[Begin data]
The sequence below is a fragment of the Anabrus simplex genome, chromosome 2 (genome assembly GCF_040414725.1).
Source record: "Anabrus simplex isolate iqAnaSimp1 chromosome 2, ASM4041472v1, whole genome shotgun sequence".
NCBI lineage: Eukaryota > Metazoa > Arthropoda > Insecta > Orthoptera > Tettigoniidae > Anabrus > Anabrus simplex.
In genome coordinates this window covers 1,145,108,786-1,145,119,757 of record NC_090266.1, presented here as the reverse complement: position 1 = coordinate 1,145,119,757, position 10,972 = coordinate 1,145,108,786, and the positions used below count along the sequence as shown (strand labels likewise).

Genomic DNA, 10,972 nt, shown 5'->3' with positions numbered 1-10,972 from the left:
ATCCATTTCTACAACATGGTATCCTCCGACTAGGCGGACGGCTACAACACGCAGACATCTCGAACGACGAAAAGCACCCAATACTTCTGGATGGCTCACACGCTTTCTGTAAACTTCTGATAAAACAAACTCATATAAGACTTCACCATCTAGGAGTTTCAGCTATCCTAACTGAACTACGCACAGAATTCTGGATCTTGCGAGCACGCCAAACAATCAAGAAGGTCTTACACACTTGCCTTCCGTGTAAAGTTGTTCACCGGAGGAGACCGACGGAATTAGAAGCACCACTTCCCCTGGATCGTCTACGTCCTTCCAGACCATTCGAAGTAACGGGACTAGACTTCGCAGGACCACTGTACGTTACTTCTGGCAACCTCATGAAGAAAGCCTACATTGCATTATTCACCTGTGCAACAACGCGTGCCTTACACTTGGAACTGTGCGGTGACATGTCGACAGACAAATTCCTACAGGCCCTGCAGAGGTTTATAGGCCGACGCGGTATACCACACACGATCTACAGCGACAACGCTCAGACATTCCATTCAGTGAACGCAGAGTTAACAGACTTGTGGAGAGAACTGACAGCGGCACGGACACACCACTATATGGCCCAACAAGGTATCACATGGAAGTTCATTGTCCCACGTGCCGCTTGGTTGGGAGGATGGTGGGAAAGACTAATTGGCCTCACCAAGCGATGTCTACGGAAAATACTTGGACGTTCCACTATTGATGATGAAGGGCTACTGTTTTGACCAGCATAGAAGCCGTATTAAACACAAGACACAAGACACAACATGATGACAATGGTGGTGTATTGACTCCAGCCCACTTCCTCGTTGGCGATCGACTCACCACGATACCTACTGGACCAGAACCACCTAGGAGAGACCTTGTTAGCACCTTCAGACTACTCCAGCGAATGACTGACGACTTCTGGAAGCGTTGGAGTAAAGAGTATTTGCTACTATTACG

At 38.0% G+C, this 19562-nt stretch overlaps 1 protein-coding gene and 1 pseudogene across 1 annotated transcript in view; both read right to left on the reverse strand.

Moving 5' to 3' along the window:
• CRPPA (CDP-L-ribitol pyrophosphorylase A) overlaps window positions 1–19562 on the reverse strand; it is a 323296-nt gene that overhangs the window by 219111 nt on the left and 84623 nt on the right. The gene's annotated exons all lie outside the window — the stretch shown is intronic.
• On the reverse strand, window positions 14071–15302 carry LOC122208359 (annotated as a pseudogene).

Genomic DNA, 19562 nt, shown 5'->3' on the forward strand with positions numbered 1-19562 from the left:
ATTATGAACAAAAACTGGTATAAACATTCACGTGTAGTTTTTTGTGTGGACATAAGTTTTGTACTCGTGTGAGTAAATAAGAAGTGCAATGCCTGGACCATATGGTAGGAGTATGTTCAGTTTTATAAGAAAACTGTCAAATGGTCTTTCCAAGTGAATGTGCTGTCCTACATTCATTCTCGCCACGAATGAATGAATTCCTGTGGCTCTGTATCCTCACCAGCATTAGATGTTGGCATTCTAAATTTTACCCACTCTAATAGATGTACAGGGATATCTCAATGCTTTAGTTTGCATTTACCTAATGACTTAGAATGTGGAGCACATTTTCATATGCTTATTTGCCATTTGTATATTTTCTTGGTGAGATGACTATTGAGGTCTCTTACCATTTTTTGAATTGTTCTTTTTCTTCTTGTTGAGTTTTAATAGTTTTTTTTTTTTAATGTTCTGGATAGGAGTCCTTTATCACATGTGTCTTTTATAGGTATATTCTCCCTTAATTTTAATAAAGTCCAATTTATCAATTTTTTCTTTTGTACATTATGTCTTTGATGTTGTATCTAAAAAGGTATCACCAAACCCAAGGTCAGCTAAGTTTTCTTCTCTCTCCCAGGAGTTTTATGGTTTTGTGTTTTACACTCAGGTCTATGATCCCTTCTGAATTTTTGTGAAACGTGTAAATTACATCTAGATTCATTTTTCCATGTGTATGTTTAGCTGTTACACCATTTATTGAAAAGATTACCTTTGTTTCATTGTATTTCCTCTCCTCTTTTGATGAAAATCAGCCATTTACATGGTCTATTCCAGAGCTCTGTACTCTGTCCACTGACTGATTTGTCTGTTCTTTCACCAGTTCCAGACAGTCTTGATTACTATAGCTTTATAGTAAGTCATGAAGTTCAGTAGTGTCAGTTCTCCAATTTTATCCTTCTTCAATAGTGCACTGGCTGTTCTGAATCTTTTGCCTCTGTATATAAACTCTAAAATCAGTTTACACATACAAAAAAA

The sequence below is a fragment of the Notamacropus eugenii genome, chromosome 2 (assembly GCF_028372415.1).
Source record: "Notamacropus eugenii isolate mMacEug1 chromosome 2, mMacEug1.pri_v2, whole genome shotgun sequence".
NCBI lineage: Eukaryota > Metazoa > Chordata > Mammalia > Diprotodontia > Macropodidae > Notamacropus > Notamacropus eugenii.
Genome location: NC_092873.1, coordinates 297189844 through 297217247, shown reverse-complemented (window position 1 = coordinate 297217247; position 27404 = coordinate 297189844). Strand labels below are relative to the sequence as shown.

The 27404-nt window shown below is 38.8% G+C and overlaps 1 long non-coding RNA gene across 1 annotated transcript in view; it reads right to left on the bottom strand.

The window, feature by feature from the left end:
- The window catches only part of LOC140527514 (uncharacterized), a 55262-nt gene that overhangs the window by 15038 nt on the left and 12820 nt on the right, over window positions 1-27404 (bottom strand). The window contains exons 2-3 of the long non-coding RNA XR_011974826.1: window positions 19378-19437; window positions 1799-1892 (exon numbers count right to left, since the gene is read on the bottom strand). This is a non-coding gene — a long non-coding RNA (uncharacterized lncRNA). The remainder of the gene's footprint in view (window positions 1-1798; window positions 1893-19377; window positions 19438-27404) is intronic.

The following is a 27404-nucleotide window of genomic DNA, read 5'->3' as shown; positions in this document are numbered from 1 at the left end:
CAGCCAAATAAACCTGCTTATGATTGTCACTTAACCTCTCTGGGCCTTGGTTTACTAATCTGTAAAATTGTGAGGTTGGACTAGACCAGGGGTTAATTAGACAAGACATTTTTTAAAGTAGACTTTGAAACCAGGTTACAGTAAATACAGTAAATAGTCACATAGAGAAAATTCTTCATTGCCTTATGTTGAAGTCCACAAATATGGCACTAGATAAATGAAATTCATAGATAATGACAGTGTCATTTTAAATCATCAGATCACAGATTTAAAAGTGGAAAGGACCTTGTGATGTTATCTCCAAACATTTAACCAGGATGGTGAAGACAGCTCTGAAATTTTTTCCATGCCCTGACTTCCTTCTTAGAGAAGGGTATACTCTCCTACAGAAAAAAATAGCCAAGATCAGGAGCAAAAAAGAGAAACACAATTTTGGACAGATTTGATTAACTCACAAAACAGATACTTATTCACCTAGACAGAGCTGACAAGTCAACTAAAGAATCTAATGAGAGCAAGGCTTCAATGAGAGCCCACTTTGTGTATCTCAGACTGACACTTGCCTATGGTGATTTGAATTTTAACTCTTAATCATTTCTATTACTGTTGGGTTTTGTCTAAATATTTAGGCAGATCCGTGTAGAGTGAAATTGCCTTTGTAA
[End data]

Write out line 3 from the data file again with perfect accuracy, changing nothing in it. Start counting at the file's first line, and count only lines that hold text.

NCBI lineage: Eukaryota > Metazoa > Arthropoda > Insecta > Orthoptera > Tettigoniidae > Anabrus > Anabrus simplex.